It’s been a while since my last and only post. I’ve thought about abandoning this blog completely. I started it on a whim, a sudden burst of creativity. But I’ve been unclear as to why I want this blog to exist, what I want to share of myself, who I want to connect with here.
I used to write, draw, make up songs. My body used to hum with ideas, my fingers twitching to create. Then I abandoned that part of me in favour of study, work and relationships. Sometimes looking at a beautiful piece of art or reading a few words that are delicious on the tongue, I will remember I once had a creative spirit too. But I don’t give it any more thought, because surely I have more important things to do with my time.
What I can’t admit to myself is that I miss that kind of energy and imagination, and I’m afraid I’ve lost it for good. I’ve been concentrating so much on becoming an “adult” I’ve overlooked how essential the ability to play is to being the kind of grown up I want to be. I feel envious of those who have managed to successfully centre their life around their creativity. They have a lightness that only comes when you do what you love, what nurtures you.
When I am absorbed in a creative project, I feel more connected to who I am. I come back to myself. In this time, there are precious moments when my mind clears and I am fully present, simply enjoying right now. This is what I crave now, and am unsure of how to get there.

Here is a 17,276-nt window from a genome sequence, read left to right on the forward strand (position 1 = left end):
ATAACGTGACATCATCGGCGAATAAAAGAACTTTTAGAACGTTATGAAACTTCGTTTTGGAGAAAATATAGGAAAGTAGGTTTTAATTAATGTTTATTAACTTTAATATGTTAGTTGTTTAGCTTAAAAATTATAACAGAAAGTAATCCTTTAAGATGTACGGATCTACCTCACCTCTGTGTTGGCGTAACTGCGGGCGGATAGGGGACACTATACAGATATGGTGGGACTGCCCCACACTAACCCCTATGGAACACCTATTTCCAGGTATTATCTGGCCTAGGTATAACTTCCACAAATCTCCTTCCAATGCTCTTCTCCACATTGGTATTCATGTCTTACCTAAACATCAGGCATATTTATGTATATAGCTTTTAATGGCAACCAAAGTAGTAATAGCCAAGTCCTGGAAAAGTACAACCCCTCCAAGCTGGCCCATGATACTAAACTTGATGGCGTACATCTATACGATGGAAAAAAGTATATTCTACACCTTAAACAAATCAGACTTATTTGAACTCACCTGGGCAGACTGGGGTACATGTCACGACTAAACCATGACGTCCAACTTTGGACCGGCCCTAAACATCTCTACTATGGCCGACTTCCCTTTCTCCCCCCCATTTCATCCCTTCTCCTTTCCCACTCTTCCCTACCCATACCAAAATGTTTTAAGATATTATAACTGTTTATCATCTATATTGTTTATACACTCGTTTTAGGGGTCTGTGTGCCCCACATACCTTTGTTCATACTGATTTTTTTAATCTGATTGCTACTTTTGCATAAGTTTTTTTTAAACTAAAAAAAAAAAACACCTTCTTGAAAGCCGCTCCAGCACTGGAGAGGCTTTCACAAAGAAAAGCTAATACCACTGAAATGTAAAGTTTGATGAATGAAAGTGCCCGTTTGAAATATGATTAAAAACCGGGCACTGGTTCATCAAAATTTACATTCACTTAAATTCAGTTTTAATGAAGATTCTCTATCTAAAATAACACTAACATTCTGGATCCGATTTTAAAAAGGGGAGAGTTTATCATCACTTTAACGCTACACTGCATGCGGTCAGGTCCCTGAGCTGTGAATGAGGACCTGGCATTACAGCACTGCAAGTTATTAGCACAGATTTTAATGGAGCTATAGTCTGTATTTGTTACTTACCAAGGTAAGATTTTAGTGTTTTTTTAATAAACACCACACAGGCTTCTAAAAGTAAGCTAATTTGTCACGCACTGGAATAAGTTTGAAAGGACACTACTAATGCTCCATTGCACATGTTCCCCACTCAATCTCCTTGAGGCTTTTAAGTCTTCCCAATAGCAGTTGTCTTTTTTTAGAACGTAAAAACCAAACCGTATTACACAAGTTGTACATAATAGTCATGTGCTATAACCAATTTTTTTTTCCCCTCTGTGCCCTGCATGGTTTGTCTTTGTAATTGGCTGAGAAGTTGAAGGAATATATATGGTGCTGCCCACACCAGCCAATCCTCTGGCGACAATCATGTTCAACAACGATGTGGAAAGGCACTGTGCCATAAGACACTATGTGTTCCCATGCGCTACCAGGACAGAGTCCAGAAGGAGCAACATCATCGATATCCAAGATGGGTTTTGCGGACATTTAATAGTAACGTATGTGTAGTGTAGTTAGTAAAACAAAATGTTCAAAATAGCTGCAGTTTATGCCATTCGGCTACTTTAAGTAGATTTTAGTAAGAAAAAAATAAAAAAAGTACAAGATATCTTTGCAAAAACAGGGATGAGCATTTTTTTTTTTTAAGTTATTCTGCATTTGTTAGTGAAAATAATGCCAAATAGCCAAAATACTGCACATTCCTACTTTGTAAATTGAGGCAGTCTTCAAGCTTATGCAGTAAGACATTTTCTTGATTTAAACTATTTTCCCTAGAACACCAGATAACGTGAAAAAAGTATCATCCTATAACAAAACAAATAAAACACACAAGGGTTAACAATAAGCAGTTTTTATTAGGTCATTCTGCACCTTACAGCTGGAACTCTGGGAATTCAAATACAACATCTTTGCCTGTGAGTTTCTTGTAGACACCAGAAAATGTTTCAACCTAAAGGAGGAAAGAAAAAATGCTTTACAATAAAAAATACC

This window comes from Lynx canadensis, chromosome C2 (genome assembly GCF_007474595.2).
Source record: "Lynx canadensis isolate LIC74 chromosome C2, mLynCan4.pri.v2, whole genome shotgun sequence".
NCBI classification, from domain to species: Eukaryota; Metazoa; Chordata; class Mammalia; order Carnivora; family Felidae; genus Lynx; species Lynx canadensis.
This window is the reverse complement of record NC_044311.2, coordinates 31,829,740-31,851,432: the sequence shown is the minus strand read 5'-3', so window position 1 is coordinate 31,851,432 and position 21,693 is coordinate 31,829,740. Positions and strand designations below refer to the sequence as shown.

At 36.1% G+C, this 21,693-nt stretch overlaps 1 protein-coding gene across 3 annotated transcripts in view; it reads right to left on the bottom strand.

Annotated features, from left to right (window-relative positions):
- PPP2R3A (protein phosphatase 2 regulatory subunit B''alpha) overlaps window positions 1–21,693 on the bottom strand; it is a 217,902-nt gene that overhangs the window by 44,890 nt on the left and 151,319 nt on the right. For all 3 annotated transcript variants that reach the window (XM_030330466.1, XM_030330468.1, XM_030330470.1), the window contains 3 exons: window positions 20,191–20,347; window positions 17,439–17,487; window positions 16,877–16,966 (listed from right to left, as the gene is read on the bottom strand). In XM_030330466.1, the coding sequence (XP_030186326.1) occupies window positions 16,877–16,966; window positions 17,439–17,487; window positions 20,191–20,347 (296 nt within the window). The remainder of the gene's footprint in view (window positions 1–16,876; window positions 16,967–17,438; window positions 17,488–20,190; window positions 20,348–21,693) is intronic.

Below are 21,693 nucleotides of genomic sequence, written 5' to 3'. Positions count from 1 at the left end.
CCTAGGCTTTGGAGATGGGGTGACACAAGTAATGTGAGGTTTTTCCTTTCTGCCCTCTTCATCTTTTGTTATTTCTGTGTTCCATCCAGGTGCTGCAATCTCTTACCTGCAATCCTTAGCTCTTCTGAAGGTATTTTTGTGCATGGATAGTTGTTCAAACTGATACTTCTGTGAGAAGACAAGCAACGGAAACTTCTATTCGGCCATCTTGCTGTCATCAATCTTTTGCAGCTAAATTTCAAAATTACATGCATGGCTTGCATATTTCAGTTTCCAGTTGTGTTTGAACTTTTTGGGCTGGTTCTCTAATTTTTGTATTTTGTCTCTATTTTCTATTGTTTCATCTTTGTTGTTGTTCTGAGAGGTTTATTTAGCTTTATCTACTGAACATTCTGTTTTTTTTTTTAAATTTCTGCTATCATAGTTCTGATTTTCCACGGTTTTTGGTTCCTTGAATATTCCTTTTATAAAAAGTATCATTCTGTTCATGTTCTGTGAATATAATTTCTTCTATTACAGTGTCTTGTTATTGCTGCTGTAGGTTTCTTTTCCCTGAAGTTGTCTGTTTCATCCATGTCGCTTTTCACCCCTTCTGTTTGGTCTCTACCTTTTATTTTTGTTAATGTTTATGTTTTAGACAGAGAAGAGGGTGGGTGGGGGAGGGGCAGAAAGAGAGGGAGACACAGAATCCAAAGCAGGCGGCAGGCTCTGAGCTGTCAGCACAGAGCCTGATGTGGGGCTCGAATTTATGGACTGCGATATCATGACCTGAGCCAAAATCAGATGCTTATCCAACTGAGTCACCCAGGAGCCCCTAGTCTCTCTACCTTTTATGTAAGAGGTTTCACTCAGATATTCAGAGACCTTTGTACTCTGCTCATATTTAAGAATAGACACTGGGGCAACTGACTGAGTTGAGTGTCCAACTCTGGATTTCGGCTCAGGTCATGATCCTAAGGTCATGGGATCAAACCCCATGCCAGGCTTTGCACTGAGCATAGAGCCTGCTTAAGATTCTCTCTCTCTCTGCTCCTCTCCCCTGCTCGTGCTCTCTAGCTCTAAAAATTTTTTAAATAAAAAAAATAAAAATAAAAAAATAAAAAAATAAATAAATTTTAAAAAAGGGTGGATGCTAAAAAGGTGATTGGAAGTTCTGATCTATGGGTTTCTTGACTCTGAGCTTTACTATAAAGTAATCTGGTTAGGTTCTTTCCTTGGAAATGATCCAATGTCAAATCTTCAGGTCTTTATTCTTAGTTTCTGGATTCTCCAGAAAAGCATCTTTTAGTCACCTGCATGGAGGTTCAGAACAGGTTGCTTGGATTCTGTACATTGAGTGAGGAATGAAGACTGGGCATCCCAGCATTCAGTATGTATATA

I have a very demanding and challenging job. I struggle to keep myself centered. I often get caught up in consumerism, thinking “if only I had that dress, I’d be happy” or “if only I could afford a trip away to somewhere exotic, then I’d be interesting to others”. I am self-conscious about using words like “soul” and “authenticity” in conversations. I know I need some kind of spiritual (I cringe at that word, but have not found anything better yet) practice in my daily routine to maintain a good state and continue to have depth in my life, but I am not brave enough to seek it in any purposeful way.
Recently I have thought a lot about finding a Buddhist* group to hang out with, or attending a weekly meditation class.
Then it occured to me that I do not need to go anywhere or be around any particular person to stretch my soul. I am presented with opportunities to practice every day. Those tasks I hate doing, the people who annoy me, the times I find myself projecting my own issues onto others – these are my best spiritual teachers. And then there are also the times (however infrequent these days) when I find myself holding a camera, doodling on piece of a paper, or drafting a poem in my head while out on a walk – the joy of spontaneous creativity takes over, fills me up, and reassures me that that part of myself will always be there when I give myself quiet and space.
*I am not of any particular spiritual or religious belief. I enjoy exploring different ideas, and I collect those that reasonate with me. I do find myself drawn to Buddhism and Taoism in particular – I appreciate the simplicity of the teachings, the emphasis on mindfulness and the acceptance of imperfection.